The court interpreted the Resource Management Act to require consultation with iwi before notification. In its view, this was the plain meaning of the act. The court stated that consultation is a meaningful, two-way process, and that a party which is required to consult must do so with an open mind. If a consulting party has already reached a final decision, true consultation cannot occur.

Flexibility in timing
The council argued that if consultation was required, the act was sufficiently flexible to justify consultation after notification in this situation. In the council's view, the purpose of the act would be undermined by strict adherence to the consultation requirement; it therefore considered that discretion should be retained in order to preserve the effectiveness of a proposed variation.

The court was not persuaded by the council's argument that there was anything exceptional about the circumstances to justify a departure from the plain reading of the Resource Management Act. The court stated:

"The obligation to consult with iwi about proposed plans is an important principle, protected by the Act…To hold that a Council can bypass the consultation requirement because of its potential effect on the effectiveness of a proposed plan would run contrary to that purpose."

Discretion to grant relief
The council argued that the court should decline relief because the consequences of not consulting with Tainui before public notification were insignificant. It also argued that the balance weighed in favour of the wider public interest.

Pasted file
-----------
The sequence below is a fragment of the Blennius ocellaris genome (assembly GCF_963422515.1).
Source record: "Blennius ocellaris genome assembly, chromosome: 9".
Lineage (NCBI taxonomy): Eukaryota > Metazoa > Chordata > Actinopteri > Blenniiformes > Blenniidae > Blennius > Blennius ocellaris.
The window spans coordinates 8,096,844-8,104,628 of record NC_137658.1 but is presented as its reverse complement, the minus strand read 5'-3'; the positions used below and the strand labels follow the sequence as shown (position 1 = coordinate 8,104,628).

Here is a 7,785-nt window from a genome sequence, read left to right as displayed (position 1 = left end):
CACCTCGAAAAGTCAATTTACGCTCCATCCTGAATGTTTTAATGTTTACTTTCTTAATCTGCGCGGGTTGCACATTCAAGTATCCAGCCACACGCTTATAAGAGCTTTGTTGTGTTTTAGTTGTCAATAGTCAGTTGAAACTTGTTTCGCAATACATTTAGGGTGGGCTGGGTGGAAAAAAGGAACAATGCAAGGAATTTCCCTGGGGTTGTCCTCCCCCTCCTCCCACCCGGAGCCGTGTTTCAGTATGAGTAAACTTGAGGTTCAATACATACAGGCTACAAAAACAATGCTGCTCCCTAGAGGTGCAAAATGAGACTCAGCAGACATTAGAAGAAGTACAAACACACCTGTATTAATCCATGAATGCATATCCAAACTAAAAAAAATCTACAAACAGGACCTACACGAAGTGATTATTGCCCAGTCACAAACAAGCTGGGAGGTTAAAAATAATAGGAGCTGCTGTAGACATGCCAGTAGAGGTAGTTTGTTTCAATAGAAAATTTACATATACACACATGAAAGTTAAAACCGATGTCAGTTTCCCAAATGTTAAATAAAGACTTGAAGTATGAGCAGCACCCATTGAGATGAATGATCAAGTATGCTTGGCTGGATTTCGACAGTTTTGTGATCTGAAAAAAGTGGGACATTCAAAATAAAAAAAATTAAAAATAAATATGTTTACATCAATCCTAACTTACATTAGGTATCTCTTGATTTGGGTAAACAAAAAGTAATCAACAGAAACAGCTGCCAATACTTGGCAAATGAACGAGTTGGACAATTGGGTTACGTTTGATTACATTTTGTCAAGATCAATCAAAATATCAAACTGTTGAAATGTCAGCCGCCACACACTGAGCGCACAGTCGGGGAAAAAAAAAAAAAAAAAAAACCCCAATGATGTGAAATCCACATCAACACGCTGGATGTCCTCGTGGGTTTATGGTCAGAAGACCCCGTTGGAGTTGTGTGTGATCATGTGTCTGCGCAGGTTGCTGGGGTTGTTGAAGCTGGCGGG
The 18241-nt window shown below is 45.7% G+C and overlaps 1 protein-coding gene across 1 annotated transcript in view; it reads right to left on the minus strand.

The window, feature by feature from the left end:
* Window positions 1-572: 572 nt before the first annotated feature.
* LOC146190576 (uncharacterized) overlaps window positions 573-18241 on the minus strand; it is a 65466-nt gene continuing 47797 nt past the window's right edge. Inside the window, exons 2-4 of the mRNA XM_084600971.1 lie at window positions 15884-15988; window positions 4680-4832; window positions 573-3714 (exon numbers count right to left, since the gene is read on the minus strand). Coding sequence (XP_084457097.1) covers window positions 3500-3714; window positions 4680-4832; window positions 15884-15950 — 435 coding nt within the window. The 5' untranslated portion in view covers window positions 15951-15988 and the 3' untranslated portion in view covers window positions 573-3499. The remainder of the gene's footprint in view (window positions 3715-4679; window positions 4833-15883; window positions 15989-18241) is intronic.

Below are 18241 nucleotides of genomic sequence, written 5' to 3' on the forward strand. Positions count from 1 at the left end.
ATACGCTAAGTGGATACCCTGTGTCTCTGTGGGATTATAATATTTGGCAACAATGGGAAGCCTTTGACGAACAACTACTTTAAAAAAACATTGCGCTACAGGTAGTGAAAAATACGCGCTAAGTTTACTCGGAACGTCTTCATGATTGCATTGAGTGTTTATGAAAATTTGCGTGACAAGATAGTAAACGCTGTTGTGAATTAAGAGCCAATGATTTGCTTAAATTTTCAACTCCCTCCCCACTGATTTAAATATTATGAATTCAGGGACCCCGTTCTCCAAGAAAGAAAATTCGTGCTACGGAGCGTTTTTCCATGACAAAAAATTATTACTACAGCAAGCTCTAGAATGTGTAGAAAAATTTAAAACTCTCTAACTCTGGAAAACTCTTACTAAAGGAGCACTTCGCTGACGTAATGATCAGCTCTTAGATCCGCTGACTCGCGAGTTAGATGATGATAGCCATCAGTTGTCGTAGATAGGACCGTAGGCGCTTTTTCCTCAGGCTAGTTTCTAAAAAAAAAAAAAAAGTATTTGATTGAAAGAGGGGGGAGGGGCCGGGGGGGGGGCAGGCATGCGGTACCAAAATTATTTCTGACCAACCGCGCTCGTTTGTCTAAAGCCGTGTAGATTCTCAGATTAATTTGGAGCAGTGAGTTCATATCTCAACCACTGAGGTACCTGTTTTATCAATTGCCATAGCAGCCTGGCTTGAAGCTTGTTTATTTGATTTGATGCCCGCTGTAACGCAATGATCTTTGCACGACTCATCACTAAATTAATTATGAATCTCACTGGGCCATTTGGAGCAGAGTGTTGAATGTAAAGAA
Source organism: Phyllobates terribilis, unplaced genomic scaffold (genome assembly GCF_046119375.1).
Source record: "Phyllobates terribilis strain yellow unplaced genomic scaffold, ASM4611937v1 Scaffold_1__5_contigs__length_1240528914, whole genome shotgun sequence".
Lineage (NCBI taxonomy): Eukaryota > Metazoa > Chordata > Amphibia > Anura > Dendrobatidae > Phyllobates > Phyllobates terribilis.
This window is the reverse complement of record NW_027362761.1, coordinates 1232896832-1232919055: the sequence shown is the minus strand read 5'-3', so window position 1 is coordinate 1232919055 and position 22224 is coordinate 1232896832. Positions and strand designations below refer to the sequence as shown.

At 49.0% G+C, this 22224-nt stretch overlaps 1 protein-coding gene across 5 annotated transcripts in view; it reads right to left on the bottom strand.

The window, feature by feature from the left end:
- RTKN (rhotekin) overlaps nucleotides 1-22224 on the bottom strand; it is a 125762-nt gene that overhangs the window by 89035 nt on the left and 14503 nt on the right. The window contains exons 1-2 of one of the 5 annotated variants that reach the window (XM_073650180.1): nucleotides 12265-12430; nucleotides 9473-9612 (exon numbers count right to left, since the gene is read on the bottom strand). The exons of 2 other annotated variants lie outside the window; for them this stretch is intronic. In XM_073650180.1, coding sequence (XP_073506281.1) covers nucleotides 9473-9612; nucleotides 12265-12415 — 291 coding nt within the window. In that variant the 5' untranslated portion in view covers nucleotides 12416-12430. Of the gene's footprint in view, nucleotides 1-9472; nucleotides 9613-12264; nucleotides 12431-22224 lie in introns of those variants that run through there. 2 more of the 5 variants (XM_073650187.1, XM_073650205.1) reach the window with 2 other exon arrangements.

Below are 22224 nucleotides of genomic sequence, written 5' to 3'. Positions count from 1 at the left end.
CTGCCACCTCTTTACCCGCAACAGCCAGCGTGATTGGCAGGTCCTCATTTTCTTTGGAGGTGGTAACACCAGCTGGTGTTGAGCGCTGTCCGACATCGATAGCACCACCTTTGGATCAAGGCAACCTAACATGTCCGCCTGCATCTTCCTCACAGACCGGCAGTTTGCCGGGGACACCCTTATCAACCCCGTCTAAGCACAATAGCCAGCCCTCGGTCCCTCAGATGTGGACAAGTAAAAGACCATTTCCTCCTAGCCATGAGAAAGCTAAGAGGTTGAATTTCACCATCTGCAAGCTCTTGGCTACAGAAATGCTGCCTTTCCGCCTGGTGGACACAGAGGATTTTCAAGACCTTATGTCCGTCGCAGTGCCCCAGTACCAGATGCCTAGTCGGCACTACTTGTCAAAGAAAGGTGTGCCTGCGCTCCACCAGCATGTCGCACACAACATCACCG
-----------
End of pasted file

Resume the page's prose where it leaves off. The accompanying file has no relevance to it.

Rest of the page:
The court considered the details of the Treaty of Waitangi(2) settlement for Tainui and the importance of the settlement, particularly in relation to the capacity of the development of Tainui's land to generate income for the tribe. Although the council argued that regardless of consultation, the content of the variation would not differ significantly, the court felt that Tainui might have been able to influence the ultimate shape of the variation. The court decided that Tainui had lost an opportunity; therefore, there was an adverse effect in the lack of consultation before notification.

Relief was granted. The variation was held to be unlawful, invalid and of no effect, and the decision to notify the variation was quashed. The council was ordered to consult with Tainui before any further variation was approved and publicly notified.


The decision has significant implications for environmental law in New Zealand. The decision clarifies that consultation must be undertaken with the local iwi on proposed plan provisions, even if such consultation has the potential to undermine the proposed protections.

However, the Resource Management Act has subsequently been amended so that except in certain circumstances, district plan rules do not have legal effect until a council has made a decision on submissions. Previously, district plan rules had legal effect from the date of notification. These amendments effectively extend the opportunity for the purpose of a proposed plan change to be undermined.

For further information on this topic please contact Gerald Lanning, Michelle van Kampen or Tonia Mortell at Simpson Grierson by telephone (+64 9 358 2222), fax (+64 9 307 0331) or email ([email protected] [email protected] or [email protected]).


(1) Waikato Tainui Te Kauhanganui Incorporated v Hamilton City Council [2010] NZRMA 285.

(2) The treaty is New Zealand's founding document and reflects a broad statement of principles on which the British and Maori agreed to found a nation-state and build a government in New Zealand.